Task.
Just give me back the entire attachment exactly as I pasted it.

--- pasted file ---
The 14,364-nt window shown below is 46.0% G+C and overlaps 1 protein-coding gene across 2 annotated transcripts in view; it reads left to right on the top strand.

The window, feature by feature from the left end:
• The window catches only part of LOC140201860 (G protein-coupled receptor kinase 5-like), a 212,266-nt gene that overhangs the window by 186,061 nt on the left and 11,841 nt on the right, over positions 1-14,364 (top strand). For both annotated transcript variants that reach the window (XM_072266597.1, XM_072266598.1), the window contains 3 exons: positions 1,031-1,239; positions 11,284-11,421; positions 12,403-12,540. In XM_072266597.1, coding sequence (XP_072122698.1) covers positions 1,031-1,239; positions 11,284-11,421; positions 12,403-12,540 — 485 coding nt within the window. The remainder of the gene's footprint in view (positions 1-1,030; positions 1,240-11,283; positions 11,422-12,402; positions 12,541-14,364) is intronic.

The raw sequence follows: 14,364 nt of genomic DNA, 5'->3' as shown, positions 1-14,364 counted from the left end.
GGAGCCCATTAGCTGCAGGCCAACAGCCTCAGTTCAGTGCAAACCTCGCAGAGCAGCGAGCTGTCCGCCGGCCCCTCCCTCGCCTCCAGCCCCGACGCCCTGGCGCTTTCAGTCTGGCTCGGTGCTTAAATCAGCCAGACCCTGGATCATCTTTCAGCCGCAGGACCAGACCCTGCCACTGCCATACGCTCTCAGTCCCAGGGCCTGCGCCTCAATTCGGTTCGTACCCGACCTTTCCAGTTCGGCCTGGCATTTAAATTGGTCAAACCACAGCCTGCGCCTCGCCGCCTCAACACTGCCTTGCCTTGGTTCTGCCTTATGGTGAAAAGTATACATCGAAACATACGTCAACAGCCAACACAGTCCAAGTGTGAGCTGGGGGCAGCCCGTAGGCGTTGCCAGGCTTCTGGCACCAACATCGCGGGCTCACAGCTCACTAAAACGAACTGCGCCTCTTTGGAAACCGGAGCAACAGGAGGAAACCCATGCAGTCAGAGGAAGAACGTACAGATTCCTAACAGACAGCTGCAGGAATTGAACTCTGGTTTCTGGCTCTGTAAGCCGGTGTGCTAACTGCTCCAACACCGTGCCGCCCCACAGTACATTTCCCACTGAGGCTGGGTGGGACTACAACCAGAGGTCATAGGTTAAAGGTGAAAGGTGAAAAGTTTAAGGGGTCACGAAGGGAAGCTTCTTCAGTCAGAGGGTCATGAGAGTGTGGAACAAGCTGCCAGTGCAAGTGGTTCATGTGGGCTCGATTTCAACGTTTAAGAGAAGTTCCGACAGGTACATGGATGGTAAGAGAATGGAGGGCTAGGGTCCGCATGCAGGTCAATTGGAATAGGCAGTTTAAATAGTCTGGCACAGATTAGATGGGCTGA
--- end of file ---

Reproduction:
The 14,364-nt window shown below is 46.0% G+C and overlaps 1 protein-coding gene across 2 annotated transcripts in view; it reads left to right on the top strand.

The window, feature by feature from the left end:
• The window catches only part of LOC140201860 (G protein-coupled receptor kinase 5-like), a 212,266-nt gene that overhangs the window by 186,061 nt on the left and 11,841 nt on the right, over positions 1-14,364 (top strand). For both annotated transcript variants that reach the window (XM_072266597.1, XM_072266598.1), the window contains 3 exons: positions 1,031-1,239; positions 11,284-11,421; positions 12,403-12,540. In XM_072266597.1, coding sequence (XP_072122698.1) covers positions 1,031-1,239; positions 11,284-11,421; positions 12,403-12,540 — 485 coding nt within the window. The remainder of the gene's footprint in view (positions 1-1,030; positions 1,240-11,283; positions 11,422-12,402; positions 12,541-14,364) is intronic.

The raw sequence follows: 14,364 nt of genomic DNA, 5'->3' as shown, positions 1-14,364 counted from the left end.
GGAGCCCATTAGCTGCAGGCCAACAGCCTCAGTTCAGTGCAAACCTCGCAGAGCAGCGAGCTGTCCGCCGGCCCCTCCCTCGCCTCCAGCCCCGACGCCCTGGCGCTTTCAGTCTGGCTCGGTGCTTAAATCAGCCAGACCCTGGATCATCTTTCAGCCGCAGGACCAGACCCTGCCACTGCCATACGCTCTCAGTCCCAGGGCCTGCGCCTCAATTCGGTTCGTACCCGACCTTTCCAGTTCGGCCTGGCATTTAAATTGGTCAAACCACAGCCTGCGCCTCGCCGCCTCAACACTGCCTTGCCTTGGTTCTGCCTTATGGTGAAAAGTATACATCGAAACATACGTCAACAGCCAACACAGTCCAAGTGTGAGCTGGGGGCAGCCCGTAGGCGTTGCCAGGCTTCTGGCACCAACATCGCGGGCTCACAGCTCACTAAAACGAACTGCGCCTCTTTGGAAACCGGAGCAACAGGAGGAAACCCATGCAGTCAGAGGAAGAACGTACAGATTCCTAACAGACAGCTGCAGGAATTGAACTCTGGTTTCTGGCTCTGTAAGCCGGTGTGCTAACTGCTCCAACACCGTGCCGCCCCACAGTACATTTCCCACTGAGGCTGGGTGGGACTACAACCAGAGGTCATAGGTTAAAGGTGAAAGGTGAAAAGTTTAAGGGGTCACGAAGGGAAGCTTCTTCAGTCAGAGGGTCATGAGAGTGTGGAACAAGCTGCCAGTGCAAGTGGTTCATGTGGGCTCGATTTCAACGTTTAAGAGAAGTTCCGACAGGTACATGGATGGTAAGAGAATGGAGGGCTAGGGTCCGCATGCAGGTCAATTGGAATAGGCAGTTTAAATAGTCTGGCACAGATTAGATGGGCTGA